June 30, 2015

Go: Slice search vs map lookup

Posted in Software at 07:09 by graham

tl;dr Use a map.

Computer science 101 tells us that maps are constant time access, O(1). But what is the constant? The map has to compute the hash, find the right bucket (array access), the right item within the bucket (another array access), and potentially do that multiple times as we walk a chain of buckets (if we overflowed the original bucket). At what point is it faster to iterate through an array comparing each item until we find the one we want?

Motivated by this comparison in C++ I decided to compare Go’s built-in map and slice types. The code is in a gist, a simple set of benchmark tests.

I tried two cases:

  • first a traditional key-value setup comparing map[string]string with []*Item{string,string}. The break-even point here is just five items. Under that the slice is faster, above it is slower.
  • second a set of integers, comparing map[int]struct{} with []int. The break-even point is ten items.

These results are similar to the C++ results. They mean we won’t be doing clever hacks in the name of performance. I call that good news. Use the obvious data structure and it will also be the right choice for performance.

The gory details

Here’s the numbers I get on my laptop running the gist. They are only relevant as relative values:

size map str slice str map int slice int

I tested with Go’s array (the [10]int things that we almost never use) but the results were similar to slice, so I didn’t include them. The map timings were very variable over the runs, up to 2x, so don’t read too much into that table. In the 1 or 2 item case the map occasionally beat the slice.

In the first, key-value case (map str vs slice str) I expect it’s the string comparison that costs us. Comparing strings is expensive. If we wanted to speed up the string comparison we would have to … hash the string!

Go’s map hashes strings with CPU AES instructions, if your processor has them, which it probably does. cat /proc/cpuinfo | egrep 'aes|sse2|sse4_1' will tell you. I assume using those instructions makes the hash function fast. Go also stores eight items per bucket, and has special-case access methods for string (mapaccess1_faststr) and int cases.

Even with such a highly optimized map, I don’t understand why the int (set) case is slower than the map at only 10 items. Here’s the relevant assembly for BenchmarkSetIntSlice. Each loop is two integers comparisons and a memory fetch. 10 items means up to 10 memory loads and 20 integer comparison, that’s all:

   if theArr[j] == q {
             # bounds check. rax is `j`, rdi is len(theArr)
  45b0b1:    cmp    %rdi,%rax
  45b0b4:    jae    45b104 <_access.BenchmarkSetIntSlice+0x144>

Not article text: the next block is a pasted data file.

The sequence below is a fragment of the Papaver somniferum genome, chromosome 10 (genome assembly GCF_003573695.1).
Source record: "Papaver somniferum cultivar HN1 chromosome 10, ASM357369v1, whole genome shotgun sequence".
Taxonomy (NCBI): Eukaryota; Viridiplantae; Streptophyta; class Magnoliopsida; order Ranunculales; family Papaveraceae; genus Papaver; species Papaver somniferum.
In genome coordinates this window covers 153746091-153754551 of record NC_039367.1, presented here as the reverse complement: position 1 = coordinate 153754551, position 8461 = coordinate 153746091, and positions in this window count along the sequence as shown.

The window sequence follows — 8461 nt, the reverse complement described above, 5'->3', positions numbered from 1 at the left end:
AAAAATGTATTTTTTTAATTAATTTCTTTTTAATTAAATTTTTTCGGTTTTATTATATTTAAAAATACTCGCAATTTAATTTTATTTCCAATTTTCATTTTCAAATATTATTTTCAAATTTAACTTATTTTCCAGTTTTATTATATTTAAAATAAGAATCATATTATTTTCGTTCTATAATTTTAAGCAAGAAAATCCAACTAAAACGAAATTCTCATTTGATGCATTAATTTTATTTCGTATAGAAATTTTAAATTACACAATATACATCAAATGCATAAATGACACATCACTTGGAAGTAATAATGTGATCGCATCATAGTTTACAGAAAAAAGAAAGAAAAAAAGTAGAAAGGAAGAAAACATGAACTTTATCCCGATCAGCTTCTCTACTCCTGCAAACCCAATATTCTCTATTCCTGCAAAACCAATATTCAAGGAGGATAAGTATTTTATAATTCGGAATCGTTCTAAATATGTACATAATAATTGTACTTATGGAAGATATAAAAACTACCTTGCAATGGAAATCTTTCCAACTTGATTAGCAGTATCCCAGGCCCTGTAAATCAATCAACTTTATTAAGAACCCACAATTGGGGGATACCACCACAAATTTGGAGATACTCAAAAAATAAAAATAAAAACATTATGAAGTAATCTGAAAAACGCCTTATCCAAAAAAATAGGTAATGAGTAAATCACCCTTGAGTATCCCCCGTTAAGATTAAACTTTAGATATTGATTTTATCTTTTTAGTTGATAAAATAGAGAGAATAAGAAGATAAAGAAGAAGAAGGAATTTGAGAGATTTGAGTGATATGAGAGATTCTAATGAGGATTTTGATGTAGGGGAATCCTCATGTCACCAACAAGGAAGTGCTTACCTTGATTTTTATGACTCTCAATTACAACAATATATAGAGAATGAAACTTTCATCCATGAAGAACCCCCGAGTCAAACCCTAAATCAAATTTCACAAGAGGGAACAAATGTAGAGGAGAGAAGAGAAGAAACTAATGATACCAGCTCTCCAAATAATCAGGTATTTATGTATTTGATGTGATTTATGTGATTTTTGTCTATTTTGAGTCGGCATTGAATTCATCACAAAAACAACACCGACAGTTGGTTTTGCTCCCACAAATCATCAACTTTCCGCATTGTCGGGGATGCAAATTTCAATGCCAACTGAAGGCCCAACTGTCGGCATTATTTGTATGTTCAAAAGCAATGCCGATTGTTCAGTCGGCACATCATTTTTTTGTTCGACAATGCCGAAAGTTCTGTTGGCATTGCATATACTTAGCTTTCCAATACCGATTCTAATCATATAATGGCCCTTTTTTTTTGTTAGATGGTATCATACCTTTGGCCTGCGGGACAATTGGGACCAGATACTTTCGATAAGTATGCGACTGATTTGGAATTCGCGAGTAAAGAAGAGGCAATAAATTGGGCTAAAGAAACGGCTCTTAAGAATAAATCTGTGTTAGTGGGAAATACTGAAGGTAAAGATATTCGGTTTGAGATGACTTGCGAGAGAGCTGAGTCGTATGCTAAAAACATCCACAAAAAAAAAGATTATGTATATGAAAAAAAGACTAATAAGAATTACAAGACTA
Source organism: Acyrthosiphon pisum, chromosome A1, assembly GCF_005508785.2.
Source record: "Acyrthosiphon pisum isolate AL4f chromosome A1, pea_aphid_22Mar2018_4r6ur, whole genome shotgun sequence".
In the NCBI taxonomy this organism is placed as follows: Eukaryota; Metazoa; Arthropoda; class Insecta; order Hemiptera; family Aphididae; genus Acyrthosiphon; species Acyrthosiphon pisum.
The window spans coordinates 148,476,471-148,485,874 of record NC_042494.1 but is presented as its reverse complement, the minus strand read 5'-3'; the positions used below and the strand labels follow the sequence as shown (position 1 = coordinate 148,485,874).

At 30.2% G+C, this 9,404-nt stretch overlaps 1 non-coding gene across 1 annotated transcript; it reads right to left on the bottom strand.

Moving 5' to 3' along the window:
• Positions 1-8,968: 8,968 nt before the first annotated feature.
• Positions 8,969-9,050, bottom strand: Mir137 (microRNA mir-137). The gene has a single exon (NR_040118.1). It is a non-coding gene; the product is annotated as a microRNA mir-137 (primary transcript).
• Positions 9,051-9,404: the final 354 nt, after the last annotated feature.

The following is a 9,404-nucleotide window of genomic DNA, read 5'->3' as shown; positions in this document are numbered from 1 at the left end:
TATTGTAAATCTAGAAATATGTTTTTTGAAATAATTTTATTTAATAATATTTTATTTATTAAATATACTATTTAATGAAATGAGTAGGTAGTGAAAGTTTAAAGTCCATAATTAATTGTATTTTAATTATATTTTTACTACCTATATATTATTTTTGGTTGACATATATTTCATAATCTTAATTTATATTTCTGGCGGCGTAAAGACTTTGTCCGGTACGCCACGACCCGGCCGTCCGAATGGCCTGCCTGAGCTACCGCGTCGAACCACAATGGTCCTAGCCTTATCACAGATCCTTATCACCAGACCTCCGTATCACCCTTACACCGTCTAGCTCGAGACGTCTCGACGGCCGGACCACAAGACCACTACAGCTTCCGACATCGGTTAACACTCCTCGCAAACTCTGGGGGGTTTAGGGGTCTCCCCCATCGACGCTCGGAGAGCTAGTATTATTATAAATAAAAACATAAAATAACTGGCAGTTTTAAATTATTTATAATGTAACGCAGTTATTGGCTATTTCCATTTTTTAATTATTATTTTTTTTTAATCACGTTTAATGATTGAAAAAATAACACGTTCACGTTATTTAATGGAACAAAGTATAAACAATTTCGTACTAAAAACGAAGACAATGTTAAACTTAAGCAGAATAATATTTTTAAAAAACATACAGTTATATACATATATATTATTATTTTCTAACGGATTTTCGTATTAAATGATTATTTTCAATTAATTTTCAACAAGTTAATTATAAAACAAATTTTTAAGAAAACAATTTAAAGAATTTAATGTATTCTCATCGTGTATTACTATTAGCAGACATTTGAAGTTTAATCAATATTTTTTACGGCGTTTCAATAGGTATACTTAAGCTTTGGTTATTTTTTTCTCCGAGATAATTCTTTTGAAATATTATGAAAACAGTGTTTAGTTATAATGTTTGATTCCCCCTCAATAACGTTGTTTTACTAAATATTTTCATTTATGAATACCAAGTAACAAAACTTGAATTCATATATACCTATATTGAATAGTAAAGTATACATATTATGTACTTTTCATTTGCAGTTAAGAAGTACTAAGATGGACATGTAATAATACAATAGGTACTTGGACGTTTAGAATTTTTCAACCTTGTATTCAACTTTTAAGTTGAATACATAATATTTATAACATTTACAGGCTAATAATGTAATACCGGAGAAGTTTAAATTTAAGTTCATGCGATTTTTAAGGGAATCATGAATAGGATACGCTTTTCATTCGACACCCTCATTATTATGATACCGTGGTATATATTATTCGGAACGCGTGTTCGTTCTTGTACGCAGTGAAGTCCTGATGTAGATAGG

# Fetch `theArr[j]`
  45b0b6:    lea    (%r9,%rax,8),%rbx
  45b0ba:    mov    (%rbx),%rbx
             # Compare the fetched value with `q` (rsi)
  45b0bd:    cmp    %rsi,%rbx
  45b0c0:    jne    45b0c9 <_access.BenchmarkSetIntSlice+0x109>
   found = true
             # We found it! rdx is `found`
  45b0c2:    mov    $0x1,%rdx

The map version is a little more involved, but only runs once. I can only assume that it’s the memory access (lea, mov), repeated ten times, that costs us. If you know different please let me know in the comments!


  1. Jelte said,

    May 17, 2021 at 10:06

    I created a fork of your benchmark that fixes some issues I found with it: https://gist.github.com/JelteF/1251f180966eb974d7732ea6c3d3b7ff

    The numbers I now get are that the int set is now slower only at ~100 items and strings are slower at ~20 items.

  2. c_harms said,

    June 23, 2017 at 16:07

    For mac OS, that is. Forgot to write that in my last comment.

  3. c_harms said,

    June 23, 2017 at 16:06

    In case anybody wondered: You can find out if your CPU supports AES instructions, use

    sysctl -a | grep machdep.cpu.features | egrep 'AES|SSE|SSE2|SSE3|SSE4'

  4. Shel said,

    February 25, 2016 at 12:09

    I’ve modified the gist to include a sorted search comparison. I sort a single time, but do include it in the timing. I’ve also got a run that takes the sort time out, so the binary search can be seen by itself.

    The binary search is slower if there are <=10 items, then straight linear search. Anything over 10 items and it is a better choice, if you can sort once. It still does not compete with a map’s hash lookup for anything over ~25 items.


  5. Brent Rowland said,

    June 30, 2015 at 23:12

    I appreciate seeing these kinds of numbers, even when they return approximately the expected results. When using integer keys and a relatively static data set, a binary search can be quite fast and considerably more memory efficient.

    For example, looking up glyph indices by code point in a TrueType font (https://github.com/rowland/leadtype/blob/master/ttf/cmap_table.go#L180) I’m seeing times in the neighborhood of 40 ns (https://github.com/rowland/leadtype/blob/master/ttf/cmap_table_test.go#L52) in a sparse dataset of a few thousand items.

  6. graham said,

    June 30, 2015 at 18:30

    @Jay Interesting question. It would definitely help, I don’t know if it would help enough to be faster than the map. We’d need to maintain the order on insert, so it would have to be a slice that changes rarely and is accessed a lot, to be worth it.

  7. Jay W. said,

    June 30, 2015 at 18:25

    This is an interesting post, though I’m wondering if binary search instead of a linear scan would change things.

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